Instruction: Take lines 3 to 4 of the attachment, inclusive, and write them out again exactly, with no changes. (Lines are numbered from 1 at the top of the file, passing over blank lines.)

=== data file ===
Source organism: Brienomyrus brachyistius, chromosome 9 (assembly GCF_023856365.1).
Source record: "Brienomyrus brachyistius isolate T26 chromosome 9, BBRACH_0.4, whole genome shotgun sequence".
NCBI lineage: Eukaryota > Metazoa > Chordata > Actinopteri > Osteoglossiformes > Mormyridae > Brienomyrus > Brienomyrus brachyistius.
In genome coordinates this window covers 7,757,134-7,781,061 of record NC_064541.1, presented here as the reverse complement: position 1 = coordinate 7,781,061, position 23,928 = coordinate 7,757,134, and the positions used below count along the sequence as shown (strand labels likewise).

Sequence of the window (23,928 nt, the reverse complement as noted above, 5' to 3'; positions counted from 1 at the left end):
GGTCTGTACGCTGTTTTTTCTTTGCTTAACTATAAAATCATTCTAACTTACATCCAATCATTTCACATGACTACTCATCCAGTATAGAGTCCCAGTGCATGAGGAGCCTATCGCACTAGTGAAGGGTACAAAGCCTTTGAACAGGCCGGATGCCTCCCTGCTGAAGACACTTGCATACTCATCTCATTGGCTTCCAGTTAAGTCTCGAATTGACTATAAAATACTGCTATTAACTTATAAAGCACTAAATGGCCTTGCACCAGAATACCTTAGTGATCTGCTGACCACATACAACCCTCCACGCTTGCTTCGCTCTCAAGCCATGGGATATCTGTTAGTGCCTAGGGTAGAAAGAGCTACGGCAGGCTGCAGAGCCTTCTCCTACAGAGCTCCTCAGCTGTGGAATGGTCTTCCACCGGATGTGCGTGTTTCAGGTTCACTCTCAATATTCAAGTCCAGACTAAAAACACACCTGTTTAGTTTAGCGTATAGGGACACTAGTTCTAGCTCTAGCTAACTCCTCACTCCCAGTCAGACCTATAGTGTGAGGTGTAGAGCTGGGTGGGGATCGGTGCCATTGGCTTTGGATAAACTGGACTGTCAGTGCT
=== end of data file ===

NCBI lineage: Eukaryota > Metazoa > Chordata > Actinopteri > Osteoglossiformes > Mormyridae > Brienomyrus > Brienomyrus brachyistius.
In genome coordinates this window covers 7,757,134-7,781,061 of record NC_064541.1, presented here as the reverse complement: position 1 = coordinate 7,781,061, position 23,928 = coordinate 7,757,134, and the positions used below count along the sequence as shown (strand labels likewise).